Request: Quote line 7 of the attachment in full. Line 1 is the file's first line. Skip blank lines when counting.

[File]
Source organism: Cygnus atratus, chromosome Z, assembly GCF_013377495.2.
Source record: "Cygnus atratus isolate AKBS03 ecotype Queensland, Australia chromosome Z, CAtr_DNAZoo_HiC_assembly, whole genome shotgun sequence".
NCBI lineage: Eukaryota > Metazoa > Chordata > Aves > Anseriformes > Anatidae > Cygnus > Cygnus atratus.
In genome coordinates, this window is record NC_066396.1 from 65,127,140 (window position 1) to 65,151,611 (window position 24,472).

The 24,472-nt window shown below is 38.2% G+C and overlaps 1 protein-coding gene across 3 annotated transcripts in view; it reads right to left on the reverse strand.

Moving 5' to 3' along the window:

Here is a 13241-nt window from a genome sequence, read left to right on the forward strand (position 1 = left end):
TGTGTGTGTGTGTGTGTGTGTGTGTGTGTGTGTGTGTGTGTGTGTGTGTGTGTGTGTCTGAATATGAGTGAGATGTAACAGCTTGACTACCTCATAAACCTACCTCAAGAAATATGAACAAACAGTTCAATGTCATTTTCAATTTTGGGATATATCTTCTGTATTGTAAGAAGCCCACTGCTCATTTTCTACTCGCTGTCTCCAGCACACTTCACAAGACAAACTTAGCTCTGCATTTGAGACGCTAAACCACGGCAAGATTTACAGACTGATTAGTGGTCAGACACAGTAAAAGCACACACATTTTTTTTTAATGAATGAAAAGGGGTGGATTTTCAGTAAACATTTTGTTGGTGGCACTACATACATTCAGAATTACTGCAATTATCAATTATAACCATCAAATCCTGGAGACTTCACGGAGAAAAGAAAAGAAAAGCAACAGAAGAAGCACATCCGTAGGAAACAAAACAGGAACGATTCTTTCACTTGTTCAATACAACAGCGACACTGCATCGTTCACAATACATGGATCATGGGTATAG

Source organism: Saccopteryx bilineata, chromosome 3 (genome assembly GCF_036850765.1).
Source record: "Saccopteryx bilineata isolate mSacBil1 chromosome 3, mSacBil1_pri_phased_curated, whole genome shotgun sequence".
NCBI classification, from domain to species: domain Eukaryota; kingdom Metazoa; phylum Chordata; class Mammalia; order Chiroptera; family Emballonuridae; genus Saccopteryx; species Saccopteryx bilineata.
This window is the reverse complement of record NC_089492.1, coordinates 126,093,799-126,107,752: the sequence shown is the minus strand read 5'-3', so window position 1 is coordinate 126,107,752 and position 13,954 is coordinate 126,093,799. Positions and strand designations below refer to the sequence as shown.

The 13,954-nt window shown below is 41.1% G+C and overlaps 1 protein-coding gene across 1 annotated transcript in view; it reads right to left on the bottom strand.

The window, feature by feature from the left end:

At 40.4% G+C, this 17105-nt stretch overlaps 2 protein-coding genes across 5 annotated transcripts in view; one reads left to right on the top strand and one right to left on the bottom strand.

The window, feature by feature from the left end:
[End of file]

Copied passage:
Here is a 13241-nt window from a genome sequence, read left to right on the forward strand (position 1 = left end):